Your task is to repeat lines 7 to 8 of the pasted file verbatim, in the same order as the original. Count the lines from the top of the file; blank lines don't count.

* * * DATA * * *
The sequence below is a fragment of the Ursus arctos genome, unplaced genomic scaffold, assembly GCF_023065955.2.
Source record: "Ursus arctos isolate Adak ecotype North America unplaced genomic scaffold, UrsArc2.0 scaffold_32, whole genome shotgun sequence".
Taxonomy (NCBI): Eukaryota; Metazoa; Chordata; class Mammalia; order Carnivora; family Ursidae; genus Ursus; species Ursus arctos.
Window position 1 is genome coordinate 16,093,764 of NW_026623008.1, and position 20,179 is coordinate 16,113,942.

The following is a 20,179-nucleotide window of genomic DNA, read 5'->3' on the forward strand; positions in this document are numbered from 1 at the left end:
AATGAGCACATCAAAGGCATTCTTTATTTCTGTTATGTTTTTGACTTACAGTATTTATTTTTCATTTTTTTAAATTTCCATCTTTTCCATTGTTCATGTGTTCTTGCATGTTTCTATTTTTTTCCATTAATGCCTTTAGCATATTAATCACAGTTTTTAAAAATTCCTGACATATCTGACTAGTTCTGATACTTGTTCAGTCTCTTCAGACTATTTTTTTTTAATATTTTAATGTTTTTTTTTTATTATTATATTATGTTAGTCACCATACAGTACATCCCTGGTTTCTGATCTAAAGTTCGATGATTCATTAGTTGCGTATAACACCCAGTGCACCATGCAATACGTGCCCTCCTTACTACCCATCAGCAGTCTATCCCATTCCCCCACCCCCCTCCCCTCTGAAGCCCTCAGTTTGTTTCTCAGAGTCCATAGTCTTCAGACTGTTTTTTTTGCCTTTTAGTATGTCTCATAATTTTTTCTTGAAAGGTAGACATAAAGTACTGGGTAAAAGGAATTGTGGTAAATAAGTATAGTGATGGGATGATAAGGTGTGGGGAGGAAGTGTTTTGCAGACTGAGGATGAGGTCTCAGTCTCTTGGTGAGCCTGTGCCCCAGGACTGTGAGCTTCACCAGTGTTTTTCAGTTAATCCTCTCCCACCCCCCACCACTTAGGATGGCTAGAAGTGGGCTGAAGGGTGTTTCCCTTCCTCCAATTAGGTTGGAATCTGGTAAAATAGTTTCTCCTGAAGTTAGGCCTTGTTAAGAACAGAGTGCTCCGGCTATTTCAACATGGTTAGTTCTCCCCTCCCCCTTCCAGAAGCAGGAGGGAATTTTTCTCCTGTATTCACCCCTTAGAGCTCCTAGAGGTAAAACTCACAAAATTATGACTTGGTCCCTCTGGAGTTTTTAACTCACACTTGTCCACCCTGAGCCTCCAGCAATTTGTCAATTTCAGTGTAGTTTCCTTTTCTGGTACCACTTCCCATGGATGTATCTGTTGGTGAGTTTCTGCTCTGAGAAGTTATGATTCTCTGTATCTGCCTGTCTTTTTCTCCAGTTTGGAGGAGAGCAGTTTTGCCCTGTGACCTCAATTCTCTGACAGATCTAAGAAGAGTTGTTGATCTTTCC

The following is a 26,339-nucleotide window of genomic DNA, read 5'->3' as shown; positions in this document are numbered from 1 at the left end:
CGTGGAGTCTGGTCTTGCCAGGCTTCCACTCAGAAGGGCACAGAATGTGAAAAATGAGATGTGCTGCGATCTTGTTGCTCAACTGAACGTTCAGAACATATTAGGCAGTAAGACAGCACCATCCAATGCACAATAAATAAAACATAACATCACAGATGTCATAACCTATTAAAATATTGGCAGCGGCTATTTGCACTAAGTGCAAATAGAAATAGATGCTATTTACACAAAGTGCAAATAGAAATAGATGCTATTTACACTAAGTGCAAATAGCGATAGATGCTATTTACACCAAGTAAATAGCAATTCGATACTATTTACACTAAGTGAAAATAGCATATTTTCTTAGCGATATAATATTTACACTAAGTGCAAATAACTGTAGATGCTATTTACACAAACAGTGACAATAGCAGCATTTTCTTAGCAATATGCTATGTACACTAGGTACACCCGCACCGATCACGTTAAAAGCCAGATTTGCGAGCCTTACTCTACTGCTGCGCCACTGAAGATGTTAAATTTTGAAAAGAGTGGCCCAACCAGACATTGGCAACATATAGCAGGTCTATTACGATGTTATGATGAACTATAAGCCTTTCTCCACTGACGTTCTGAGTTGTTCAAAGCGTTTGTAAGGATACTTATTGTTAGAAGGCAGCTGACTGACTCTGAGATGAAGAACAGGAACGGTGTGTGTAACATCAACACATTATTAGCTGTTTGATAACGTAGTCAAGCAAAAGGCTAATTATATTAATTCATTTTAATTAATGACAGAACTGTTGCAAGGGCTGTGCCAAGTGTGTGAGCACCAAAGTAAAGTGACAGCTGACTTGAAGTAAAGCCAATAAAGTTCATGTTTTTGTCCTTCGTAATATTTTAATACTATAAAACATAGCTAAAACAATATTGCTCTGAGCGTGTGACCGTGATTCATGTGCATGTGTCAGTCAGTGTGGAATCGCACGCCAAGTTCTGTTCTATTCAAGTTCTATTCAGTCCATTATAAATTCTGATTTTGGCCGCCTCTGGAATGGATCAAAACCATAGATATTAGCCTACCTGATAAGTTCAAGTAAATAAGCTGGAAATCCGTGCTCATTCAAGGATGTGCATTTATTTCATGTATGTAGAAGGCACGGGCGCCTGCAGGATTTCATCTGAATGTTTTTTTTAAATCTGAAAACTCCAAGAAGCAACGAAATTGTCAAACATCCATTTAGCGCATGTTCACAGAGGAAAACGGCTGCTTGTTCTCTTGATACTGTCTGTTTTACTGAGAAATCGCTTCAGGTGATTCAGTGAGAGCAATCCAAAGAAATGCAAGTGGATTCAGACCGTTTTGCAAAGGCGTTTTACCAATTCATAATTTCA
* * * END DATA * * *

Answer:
The following is a 26,339-nucleotide window of genomic DNA, read 5'->3' as shown; positions in this document are numbered from 1 at the left end:
CGTGGAGTCTGGTCTTGCCAGGCTTCCACTCAGAAGGGCACAGAATGTGAAAAATGAGATGTGCTGCGATCTTGTTGCTCAACTGAACGTTCAGAACATATTAGGCAGTAAGACAGCACCATCCAATGCACAATAAATAAAACATAACATCACAGATGTCATAACCTATTAAAATATTGGCAGCGGCTATTTGCACTAAGTGCAAATAGAAATAGATGCTATTTACACAAAGTGCAAATAGAAATAGATGCTATTTACACTAAGTGCAAATAGCGATAGATGCTATTTACACCAAGTAAATAGCAATTCGATACTATTTACACTAAGTGAAAATAGCATATTTTCTTAGCGATATAATATTTACACTAAGTGCAAATAACTGTAGATGCTATTTACACAAACAGTGACAATAGCAGCATTTTCTTAGCAATATGCTATGTACACTAGGTACACCCGCACCGATCACGTTAAAAGCCAGATTTGCGAGCCTTACTCTACTGCTGCGCCACTGAAGATGTTAAATTTTGAAAAGAGTGGCCCAACCAGACATTGGCAACATATAGCAGGTCTATTACGATGTTATGATGAACTATAAGCCTTTCTCCACTGACGTTCTGAGTTGTTCAAAGCGTTTGTAAGGATACTTATTGTTAGAAGGCAGCTGACTGACTCTGAGATGAAGAACAGGAACGGTGTGTGTAACATCAACACATTATTAGCTGTTTGATAACGTAGTCAAGCAAAAGGCTAATTATATTAATTCATTTTAATTAATGACAGAACTGTTGCAAGGGCTGTGCCAAGTGTGTGAGCACCAAAGTAAAGTGACAGCTGACTTGAAGTAAAGCCAATAAAGTTCATGTTTTTGTCCTTCGTAATATTTTAATACTATAAAACATAGCTAAAACAATATTGCTCTGAGCGTGTGACCGTGATTCATGTGCATGTGTCAGTCAGTGTGGAATCGCACGCCAAGTTCTGTTCTATTCAAGTTCTATTCAGTCCATTATAAATTCTGATTTTGGCCGCCTCTGGAATGGATCAAAACCATAGATATTAGCCTACCTGATAAGTTCAAGTAAATAAGCTGGAAATCCGTGCTCATTCAAGGATGTGCATTTATTTCATGTATGTAGAAGGCACGGGCGCCTGCAGGATTTCATCTGAATGTTTTTTTTAAATCTGAAAACTCCAAGAAGCAACGAAATTGTCAAACATCCATTTAGCGCATGTTCACAGAGGAAAACGGCTGCTTGTTCTCTTGATACTGTCTGTTTTACTGAGAAATCGCTTCAGGTGATTCAGTGAGAGCAATCCAAAGAAATGCAAGTGGATTCAGACCGTTTTGCAAAGGCGTTTTACCAATTCATAATTTCA